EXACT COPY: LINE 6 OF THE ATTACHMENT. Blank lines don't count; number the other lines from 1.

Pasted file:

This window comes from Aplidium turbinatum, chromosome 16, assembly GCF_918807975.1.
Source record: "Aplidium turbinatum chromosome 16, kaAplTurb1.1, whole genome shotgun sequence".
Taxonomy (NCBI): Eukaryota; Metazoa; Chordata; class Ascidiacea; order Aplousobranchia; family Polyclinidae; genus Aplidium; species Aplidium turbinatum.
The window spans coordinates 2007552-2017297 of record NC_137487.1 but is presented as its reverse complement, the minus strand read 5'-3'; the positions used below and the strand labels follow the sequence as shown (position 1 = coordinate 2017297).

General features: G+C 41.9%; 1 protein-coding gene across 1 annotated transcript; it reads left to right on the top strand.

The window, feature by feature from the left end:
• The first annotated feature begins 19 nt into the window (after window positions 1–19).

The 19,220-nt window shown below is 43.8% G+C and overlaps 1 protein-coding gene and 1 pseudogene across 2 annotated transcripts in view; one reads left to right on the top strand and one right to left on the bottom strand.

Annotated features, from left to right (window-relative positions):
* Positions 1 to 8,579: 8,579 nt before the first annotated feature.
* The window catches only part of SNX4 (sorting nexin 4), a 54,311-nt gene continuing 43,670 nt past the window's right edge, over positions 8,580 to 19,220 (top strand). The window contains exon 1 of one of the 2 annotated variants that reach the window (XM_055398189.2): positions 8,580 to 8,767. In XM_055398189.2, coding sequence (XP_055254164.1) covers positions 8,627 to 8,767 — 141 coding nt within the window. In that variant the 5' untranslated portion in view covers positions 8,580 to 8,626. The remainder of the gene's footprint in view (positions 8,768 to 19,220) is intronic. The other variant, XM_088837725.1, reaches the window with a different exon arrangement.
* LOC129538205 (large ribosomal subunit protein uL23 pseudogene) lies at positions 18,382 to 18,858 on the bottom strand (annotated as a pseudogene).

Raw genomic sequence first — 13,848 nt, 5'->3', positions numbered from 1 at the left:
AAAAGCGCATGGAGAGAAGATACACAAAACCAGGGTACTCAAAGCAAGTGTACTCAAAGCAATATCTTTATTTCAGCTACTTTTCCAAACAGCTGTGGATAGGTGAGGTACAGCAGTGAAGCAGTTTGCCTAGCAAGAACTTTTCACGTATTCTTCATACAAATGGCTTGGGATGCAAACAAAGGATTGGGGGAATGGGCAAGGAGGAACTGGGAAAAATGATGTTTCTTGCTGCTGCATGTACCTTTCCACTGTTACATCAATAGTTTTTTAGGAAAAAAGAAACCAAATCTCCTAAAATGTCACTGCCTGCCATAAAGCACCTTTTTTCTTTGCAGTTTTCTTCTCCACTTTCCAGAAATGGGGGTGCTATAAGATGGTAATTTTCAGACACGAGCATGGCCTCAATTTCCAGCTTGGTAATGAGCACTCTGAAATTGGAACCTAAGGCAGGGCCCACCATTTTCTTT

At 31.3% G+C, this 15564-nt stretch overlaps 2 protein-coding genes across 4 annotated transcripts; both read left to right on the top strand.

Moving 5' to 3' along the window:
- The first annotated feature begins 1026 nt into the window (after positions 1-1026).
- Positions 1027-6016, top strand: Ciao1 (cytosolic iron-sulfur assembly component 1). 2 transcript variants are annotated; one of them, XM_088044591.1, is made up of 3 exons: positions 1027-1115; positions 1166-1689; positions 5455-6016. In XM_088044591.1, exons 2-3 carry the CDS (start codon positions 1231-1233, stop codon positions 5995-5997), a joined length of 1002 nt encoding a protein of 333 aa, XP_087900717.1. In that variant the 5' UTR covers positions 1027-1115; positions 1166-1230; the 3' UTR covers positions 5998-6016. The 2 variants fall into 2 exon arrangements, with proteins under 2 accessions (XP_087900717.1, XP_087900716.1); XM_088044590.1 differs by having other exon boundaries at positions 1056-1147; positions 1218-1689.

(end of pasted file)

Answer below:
The window, feature by feature from the left end: